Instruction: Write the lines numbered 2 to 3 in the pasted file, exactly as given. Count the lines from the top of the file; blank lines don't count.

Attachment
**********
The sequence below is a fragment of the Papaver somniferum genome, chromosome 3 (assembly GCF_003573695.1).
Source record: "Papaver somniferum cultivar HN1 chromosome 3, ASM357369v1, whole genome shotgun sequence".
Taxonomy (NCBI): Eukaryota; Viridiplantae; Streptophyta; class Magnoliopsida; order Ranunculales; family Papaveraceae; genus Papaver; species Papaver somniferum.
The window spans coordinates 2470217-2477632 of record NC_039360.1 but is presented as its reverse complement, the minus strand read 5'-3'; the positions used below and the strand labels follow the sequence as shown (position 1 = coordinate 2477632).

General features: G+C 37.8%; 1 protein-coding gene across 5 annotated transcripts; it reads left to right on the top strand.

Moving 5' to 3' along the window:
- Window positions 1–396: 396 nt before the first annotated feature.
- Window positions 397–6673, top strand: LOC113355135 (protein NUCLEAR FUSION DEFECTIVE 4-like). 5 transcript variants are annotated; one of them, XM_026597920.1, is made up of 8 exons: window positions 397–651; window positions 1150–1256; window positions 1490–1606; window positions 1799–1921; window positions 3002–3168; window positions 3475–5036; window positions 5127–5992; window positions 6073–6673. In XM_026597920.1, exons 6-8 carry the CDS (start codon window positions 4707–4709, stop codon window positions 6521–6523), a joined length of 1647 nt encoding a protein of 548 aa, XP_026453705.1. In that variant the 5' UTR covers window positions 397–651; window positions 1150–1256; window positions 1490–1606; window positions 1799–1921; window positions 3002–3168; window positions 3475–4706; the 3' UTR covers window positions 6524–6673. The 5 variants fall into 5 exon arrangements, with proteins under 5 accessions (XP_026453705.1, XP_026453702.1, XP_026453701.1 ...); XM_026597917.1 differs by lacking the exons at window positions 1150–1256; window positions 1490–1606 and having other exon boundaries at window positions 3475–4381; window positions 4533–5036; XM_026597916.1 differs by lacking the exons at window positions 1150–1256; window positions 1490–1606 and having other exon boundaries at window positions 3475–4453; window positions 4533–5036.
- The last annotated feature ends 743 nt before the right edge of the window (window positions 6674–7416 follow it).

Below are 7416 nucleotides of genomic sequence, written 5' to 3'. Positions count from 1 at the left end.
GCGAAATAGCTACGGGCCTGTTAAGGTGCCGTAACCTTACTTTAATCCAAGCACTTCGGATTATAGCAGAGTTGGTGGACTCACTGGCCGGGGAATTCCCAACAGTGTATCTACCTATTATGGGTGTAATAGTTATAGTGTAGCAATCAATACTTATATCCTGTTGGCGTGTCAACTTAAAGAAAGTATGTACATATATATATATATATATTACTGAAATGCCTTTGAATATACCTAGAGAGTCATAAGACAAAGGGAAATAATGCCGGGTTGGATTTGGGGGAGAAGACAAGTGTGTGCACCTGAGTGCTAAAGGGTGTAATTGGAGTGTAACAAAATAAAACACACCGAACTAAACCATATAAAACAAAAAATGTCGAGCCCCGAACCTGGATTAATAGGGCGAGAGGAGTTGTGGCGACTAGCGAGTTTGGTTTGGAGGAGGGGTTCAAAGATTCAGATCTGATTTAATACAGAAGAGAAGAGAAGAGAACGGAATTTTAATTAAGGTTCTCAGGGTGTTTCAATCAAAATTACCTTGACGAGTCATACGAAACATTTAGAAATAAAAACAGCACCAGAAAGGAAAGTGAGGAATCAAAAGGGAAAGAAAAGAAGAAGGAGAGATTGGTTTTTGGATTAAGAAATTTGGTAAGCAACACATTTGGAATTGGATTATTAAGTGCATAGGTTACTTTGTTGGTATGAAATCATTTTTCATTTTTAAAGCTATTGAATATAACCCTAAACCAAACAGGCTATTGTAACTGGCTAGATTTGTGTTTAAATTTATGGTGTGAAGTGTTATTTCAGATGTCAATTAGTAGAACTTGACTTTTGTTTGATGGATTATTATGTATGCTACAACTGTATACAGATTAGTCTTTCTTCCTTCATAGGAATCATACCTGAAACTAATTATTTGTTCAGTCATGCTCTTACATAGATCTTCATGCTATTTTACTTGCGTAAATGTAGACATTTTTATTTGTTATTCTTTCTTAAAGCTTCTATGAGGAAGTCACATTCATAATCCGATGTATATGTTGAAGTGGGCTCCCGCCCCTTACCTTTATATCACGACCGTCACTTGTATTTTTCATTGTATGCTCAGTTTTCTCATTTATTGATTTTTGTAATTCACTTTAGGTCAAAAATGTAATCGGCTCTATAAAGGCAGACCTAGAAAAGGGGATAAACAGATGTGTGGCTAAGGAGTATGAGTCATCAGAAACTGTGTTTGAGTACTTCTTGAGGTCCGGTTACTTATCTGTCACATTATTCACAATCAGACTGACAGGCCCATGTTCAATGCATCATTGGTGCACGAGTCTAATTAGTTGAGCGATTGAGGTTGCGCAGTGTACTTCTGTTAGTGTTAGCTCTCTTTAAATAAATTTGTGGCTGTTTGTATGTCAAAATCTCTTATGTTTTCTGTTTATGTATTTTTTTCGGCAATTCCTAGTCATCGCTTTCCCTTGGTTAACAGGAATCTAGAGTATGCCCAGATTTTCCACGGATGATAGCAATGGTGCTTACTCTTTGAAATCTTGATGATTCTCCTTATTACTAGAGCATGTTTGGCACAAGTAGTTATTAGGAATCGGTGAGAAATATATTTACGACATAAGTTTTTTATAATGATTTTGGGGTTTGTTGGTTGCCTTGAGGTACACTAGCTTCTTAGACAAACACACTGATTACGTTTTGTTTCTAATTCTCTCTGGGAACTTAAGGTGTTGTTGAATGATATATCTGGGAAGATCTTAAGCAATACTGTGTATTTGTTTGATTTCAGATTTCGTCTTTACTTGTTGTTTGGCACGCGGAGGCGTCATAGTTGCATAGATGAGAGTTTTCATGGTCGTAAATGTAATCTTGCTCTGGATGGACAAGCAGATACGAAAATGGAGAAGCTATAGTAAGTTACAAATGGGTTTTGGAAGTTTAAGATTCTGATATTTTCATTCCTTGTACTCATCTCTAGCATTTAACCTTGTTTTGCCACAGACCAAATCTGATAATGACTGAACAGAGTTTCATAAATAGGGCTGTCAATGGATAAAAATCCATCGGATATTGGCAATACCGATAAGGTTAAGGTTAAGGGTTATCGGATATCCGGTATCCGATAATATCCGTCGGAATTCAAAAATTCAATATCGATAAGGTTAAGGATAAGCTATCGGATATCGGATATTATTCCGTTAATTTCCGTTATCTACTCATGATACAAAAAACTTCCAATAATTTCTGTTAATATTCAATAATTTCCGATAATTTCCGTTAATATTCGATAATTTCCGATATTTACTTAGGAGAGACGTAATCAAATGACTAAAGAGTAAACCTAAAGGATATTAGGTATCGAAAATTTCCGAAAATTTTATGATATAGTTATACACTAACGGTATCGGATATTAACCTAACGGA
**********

Source record: "Papaver somniferum cultivar HN1 chromosome 3, ASM357369v1, whole genome shotgun sequence".
Taxonomy (NCBI): Eukaryota; Viridiplantae; Streptophyta; class Magnoliopsida; order Ranunculales; family Papaveraceae; genus Papaver; species Papaver somniferum.